Sunday, March 2, 2014

The Swan and the Swan with Two Necks - A revised opinion

Some while back I discussed the name changes at the old Swan on the High Street The post is here.

However, after looking at new evidence from the 18th century licensing register I have changed my opinion.

Let's start with the facts. The Swan, located on the High Street at what is now Nos. 92-94 was almost certainly a medieval foundation, although it does not appear in documentary records until 1526, or possibly in an unnamed document cited by Markham, 1470. It was always a part of the Wolverton Manor and remained so until the end of the 18th century. Therefore it was always rented to tenants. It was never owned by anybody other than the Lord of the Manor. This point is actually crucial, and I will come to it in a minute.

The will of Michael Hipwell, probated in 1609 after his death contains a reference to his house the "Swan with Two Necks" which he bequeathed to his wife. This place was identified by Sir Frank Markham in his 1948 book as identical to the former Swan, and was merely a change of name. I accepted that until I came across 18th century licences naming both the Three Swans (as it was then called) and the Swan with Two Necks, both under different landlords. Furthermore, the Swan With Two Necks, is identified in 1754 as being on Stony Stratford's west side. The Swan or Three Swans was always on the east side.

I then realised that the The Swan, if it had ever been in Michael Hipwell's hands, was not his to bequeath to anyone. It was rented property. He could have happily bequeathed all the furniture and contents of the house but not the buildings themselves. They were always the property of the Longuevilles and later the Radcliffe Trust.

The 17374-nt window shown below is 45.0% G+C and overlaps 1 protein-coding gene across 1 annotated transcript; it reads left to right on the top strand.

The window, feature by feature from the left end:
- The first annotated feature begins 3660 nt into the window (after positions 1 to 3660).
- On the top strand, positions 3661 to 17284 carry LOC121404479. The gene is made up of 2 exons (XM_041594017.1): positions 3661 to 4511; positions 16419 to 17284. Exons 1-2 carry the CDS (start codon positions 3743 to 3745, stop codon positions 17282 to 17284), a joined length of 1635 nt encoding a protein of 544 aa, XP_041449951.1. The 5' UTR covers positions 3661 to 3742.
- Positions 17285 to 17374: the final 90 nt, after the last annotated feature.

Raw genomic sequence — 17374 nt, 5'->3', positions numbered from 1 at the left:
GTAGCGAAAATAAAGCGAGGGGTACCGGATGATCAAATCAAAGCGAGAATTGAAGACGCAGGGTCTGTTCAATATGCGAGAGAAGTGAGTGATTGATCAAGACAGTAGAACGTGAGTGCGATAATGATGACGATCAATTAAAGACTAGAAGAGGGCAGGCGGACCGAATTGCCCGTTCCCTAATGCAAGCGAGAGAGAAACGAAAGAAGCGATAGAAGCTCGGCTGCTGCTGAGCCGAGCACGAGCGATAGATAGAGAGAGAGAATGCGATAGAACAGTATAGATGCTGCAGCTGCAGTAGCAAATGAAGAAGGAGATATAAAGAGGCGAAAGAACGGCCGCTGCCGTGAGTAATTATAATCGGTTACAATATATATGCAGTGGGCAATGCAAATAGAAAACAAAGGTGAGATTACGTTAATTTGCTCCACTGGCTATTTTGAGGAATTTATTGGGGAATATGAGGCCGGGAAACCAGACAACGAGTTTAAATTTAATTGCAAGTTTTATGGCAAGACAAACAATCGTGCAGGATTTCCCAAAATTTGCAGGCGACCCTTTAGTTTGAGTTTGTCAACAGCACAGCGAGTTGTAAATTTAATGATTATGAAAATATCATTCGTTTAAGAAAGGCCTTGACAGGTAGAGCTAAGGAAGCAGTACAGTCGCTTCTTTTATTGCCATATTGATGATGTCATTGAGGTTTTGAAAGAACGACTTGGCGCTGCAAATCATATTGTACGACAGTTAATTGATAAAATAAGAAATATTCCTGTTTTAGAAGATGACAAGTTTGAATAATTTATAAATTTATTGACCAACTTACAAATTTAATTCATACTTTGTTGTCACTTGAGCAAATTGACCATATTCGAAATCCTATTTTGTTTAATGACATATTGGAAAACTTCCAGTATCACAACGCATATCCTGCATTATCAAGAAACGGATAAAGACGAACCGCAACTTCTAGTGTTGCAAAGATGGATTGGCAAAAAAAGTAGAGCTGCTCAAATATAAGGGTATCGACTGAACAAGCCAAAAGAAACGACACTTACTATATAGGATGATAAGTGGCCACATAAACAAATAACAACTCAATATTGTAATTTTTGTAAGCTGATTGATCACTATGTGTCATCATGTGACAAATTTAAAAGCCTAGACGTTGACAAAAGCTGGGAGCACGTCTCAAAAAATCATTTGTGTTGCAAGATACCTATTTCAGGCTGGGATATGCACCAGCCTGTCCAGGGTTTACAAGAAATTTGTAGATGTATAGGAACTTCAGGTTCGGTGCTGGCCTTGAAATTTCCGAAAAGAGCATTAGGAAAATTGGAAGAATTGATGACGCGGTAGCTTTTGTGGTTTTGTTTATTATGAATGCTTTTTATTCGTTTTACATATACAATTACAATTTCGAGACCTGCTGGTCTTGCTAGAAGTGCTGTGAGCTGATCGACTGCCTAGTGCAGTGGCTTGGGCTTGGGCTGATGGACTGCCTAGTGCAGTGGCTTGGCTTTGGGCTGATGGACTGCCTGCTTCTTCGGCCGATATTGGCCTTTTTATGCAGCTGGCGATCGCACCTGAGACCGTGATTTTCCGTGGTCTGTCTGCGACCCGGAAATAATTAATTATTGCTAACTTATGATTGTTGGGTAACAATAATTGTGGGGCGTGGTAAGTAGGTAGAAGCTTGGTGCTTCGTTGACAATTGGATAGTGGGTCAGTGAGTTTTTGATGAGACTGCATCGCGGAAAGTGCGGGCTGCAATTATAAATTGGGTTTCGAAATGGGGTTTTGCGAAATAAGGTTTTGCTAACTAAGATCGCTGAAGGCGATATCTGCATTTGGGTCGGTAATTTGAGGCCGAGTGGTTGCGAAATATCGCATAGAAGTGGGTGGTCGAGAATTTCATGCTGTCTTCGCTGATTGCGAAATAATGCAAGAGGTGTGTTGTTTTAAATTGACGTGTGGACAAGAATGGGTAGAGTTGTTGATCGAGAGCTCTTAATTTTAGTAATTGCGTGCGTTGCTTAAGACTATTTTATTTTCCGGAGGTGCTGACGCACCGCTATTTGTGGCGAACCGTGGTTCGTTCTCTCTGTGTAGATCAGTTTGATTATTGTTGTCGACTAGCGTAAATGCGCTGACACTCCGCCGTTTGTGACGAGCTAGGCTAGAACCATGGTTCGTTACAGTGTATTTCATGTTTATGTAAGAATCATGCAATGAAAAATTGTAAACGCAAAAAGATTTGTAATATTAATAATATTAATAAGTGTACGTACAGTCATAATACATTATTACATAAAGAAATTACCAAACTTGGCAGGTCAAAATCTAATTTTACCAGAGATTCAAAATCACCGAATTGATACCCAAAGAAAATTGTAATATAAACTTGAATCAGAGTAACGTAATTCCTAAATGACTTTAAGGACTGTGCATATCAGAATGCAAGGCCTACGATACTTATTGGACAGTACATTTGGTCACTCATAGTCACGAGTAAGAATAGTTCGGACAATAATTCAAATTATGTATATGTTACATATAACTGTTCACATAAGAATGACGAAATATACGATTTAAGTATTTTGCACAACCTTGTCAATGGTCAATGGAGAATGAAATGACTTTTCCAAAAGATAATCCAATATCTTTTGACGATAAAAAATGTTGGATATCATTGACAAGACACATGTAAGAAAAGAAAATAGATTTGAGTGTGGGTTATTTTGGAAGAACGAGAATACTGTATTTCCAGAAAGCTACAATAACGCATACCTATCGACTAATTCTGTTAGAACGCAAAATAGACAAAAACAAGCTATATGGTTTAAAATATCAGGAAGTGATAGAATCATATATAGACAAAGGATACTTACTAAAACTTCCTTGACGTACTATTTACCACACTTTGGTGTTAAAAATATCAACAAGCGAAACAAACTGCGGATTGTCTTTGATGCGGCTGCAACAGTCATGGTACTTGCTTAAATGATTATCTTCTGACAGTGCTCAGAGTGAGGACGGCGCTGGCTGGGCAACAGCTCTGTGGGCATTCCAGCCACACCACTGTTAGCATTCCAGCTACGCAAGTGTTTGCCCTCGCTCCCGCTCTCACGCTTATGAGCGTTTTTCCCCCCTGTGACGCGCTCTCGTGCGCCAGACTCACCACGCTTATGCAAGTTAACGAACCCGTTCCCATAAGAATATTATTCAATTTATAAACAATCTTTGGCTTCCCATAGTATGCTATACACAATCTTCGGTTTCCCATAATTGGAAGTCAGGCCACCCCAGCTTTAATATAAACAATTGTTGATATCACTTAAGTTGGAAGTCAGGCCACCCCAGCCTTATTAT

It is plain now that the Swan With Two Necks, which was probably Stony Stratford's wine shop for many years, was a separate building and nothing at all to do with the Swan or Three Swans.

The Three Swans finally ceased to trade in 1782. The sale of all the contents, the furniture, the linen, the plate and so on, took three days. Mrs. Ann Whittaker, a widow and the last licensee, then retired. There were probably no tenants available to run the premises as an inn and they were converted to residential use. The Radcliffe Trust sold it in 1802.

The Swan with Two Necks meanwhile, survived to 1790. It had been run for several years by Ann Mulliner (sometimes written Mullender), herself a widow. At the moment I have no idea where it was located or what became of the building.

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